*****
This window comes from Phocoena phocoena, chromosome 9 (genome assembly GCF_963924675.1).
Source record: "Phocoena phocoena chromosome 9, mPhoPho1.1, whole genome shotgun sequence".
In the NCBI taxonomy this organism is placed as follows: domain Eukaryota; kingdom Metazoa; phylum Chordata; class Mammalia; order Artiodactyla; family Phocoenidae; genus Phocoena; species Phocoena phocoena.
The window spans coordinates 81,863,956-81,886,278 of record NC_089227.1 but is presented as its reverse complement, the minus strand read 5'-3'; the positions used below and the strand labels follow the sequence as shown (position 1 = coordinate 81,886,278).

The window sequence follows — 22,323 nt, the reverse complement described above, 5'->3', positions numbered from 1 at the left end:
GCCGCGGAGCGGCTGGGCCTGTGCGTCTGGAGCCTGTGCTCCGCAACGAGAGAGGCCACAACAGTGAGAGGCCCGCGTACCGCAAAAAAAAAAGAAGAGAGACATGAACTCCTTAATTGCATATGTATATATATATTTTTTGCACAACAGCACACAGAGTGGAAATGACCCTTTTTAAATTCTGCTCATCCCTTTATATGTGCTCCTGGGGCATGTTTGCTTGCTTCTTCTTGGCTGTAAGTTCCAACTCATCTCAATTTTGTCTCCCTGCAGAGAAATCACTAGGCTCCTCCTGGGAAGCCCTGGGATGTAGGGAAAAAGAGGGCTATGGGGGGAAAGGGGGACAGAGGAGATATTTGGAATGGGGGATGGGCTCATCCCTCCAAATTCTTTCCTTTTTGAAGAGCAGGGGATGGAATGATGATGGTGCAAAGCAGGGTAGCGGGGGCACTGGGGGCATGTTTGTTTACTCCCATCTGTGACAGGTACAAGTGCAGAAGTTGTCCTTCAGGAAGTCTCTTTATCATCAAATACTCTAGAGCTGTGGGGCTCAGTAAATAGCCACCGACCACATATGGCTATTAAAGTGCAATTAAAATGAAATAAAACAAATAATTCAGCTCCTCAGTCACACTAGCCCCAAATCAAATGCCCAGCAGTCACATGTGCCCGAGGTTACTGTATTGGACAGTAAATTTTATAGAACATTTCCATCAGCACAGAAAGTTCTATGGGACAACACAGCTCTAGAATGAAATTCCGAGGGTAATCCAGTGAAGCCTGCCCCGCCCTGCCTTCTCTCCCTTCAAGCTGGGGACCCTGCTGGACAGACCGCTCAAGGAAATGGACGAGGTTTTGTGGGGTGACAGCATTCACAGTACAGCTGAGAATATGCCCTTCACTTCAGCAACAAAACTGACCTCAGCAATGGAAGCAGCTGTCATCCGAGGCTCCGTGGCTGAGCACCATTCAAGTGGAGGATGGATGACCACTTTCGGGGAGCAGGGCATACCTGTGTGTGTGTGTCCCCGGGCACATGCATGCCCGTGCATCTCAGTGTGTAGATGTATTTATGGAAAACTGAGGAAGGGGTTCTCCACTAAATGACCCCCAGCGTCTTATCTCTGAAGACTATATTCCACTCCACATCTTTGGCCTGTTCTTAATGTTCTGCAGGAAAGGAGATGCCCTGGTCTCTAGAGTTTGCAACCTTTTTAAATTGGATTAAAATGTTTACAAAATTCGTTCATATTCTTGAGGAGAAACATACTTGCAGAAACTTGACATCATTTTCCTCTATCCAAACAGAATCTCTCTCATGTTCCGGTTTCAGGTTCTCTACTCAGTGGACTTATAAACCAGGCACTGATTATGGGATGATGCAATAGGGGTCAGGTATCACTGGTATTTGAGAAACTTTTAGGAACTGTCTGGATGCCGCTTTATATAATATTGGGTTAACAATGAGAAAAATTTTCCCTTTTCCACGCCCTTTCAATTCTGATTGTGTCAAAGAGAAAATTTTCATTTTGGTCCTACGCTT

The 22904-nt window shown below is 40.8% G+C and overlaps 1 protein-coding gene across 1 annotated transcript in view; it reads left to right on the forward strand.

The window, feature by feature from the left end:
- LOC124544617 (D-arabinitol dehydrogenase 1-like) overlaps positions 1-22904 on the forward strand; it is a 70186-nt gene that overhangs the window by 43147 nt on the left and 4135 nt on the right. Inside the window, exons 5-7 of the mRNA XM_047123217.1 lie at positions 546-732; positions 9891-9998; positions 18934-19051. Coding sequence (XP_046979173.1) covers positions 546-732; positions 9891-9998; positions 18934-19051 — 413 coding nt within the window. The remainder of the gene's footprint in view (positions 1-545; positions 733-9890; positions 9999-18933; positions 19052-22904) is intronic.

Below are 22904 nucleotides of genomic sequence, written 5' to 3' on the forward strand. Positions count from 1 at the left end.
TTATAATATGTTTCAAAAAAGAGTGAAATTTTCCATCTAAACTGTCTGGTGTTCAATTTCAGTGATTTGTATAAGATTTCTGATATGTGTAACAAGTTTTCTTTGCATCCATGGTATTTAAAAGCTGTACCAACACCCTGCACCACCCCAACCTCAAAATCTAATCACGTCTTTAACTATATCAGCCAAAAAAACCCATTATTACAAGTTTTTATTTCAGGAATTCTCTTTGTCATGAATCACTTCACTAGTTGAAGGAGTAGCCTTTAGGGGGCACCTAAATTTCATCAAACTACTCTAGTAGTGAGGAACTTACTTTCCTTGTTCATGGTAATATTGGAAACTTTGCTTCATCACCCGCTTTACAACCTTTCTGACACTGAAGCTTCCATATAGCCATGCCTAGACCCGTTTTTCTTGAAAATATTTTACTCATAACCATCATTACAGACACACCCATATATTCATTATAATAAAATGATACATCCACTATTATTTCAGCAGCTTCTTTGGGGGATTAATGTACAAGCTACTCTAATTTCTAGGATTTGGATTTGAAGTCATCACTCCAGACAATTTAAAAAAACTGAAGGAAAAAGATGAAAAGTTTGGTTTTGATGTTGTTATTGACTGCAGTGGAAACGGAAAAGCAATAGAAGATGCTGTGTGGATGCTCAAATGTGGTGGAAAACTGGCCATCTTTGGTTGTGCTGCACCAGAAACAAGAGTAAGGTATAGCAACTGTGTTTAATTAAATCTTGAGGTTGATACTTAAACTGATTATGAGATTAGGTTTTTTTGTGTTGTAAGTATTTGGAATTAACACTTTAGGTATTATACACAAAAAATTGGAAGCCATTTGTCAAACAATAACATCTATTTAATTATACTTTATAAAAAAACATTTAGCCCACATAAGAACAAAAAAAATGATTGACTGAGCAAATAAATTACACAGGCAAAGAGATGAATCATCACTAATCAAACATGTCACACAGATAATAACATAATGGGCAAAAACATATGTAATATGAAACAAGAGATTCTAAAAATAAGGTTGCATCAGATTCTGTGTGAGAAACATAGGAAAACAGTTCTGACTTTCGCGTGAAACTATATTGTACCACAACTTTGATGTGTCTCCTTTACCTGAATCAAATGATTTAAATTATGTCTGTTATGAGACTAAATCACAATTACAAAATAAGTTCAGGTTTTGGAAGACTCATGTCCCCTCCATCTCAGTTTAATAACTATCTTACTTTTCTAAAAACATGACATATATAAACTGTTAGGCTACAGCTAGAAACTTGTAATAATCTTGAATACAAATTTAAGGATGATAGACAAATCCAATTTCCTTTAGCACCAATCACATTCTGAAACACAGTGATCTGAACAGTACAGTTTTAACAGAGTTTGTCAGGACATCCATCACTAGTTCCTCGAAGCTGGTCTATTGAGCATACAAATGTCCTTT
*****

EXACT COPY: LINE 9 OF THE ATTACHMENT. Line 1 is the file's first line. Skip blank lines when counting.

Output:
- LOC124544617 (D-arabinitol dehydrogenase 1-like) overlaps positions 1-22904 on the forward strand; it is a 70186-nt gene that overhangs the window by 43147 nt on the left and 4135 nt on the right. Inside the window, exons 5-7 of the mRNA XM_047123217.1 lie at positions 546-732; positions 9891-9998; positions 18934-19051. Coding sequence (XP_046979173.1) covers positions 546-732; positions 9891-9998; positions 18934-19051 — 413 coding nt within the window. The remainder of the gene's footprint in view (positions 1-545; positions 733-9890; positions 9999-18933; positions 19052-22904) is intronic.